http://www.georgeherald.com/news.aspx?id=1746 Veggie growing is sweeter than honey
http://www.georgeherald.com/news.aspx?id=1603 Canadian Sows her Seeds
I spent a truly delightful July afternoon with a warm, wonderful group of women. I'd been invited by Ruth Rudderham to talk about African Threads to the United Church Women who were on retreat at the Berwick United Church Camp in Berwick, Nova Scotia
It's a beautiful camp. Quaint little cottages sprinkled in a most amazing ancient hemlock forest. I presented my talk and display of goods in the large open-sided audotorium with the sounds of children and birds and the breeze. Here's a picture of me holding up a traditional Ndebele beaded apron. I bought this apron in South Africa about 20 years ago.
Thank you sweet freinds for inviting me, and for the wonderful tea and cookies after the talk. What a treat to meet you all and I hope we meet again soon.
Meanwhile, I'm working flat out getting a new web site prepared for African Threads. Whew! Lot of work. Glad I have young and clever web guys figuring it out.
What a gorgeous summer we're having.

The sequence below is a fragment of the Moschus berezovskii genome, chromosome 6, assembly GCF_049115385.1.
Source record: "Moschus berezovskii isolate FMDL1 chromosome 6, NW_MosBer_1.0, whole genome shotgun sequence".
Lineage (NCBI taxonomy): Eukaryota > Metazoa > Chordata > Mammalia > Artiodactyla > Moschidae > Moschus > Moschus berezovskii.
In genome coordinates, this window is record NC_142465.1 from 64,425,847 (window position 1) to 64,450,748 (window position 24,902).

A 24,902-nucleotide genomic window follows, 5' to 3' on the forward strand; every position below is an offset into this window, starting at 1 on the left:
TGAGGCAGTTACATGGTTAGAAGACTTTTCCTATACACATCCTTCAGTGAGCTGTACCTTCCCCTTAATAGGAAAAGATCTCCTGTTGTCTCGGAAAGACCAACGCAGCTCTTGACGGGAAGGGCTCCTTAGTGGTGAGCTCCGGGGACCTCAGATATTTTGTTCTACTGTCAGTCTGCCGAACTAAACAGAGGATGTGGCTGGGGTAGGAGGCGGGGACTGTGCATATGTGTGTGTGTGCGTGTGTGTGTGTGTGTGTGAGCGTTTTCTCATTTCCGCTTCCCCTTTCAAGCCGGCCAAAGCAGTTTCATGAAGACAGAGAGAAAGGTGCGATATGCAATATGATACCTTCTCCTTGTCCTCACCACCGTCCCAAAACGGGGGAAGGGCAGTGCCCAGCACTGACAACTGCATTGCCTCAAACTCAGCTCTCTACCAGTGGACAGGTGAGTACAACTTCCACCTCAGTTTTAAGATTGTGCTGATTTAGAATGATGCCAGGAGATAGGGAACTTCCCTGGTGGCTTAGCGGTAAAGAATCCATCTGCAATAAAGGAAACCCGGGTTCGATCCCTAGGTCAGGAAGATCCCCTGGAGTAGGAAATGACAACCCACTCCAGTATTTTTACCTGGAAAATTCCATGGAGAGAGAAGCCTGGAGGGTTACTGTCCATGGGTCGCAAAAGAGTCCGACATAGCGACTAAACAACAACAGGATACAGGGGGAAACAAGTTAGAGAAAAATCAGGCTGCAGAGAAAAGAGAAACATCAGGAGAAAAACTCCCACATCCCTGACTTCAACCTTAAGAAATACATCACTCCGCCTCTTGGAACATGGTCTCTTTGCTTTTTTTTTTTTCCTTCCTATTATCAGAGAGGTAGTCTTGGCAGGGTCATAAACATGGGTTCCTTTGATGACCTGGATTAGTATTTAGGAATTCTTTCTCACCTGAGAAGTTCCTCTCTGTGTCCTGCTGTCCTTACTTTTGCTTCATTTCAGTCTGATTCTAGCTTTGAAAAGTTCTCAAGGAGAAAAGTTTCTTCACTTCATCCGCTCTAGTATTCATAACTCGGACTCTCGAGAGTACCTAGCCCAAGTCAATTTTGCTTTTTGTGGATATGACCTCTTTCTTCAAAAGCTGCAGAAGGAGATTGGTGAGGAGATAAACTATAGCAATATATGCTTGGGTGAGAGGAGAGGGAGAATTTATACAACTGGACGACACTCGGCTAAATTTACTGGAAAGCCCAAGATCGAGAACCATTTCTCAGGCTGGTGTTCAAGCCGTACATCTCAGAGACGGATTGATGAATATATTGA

Tour dates 5th to 20th April 2011
Prepare to be deeply touched by the power of Africa on this magical journey for lovers of arts, culture, and nature. With the help of South African quilt artist and tour-operator, Odette Tolksdorf, I’ve designed a fabulous 15 day tour to reflect my passion for South Africa.
I’ll show you “my South
Africa”, the land where I was born and grew up. I’ll share an authentic taste
of the culture and the power of its nature. Renowned for its stunning beauty,
diverse tribal cultures, wildlife and rich decorative arts, South Africa is
endlessly photogenic and intriguing.
We’ll travel with sensitivity to local customs, and with curiosity about this evolving society. And, of course, fabulous food will sustain us each day that’s packed with fascinating activities. Accommodations range from mountain lodges, a traditional Zulu village and an unforgettable night in a wildlife preserve. There are limited places on the tour, so please book early so please contact me for the full details.
Here’s just a small sampling of the highlights:
* In Johannesburg we’ll visit Origins Museum to learn about the ancient roots of African civilization, then visit Soweto to see Nelson Mandela’s house.
• Overnight in the oldest wildlife reserve in Africa in KwaZulu Natal to view rhino, hippo, zebra and amazing bird spotting while soaking in the incomparable stillness oun-touched African bushveld.
* Fascinating architectural areas like the Malay Quarter in Cape Town, Zulu villages and painted houses of the Ndebele tribe.
* Overnight in historic Stellenbosch in the heart of the world famous Cape wine lands. .
* Meet traditional artisans in women’s craft collectives and learn about their lives and buy their gorgeous work at source.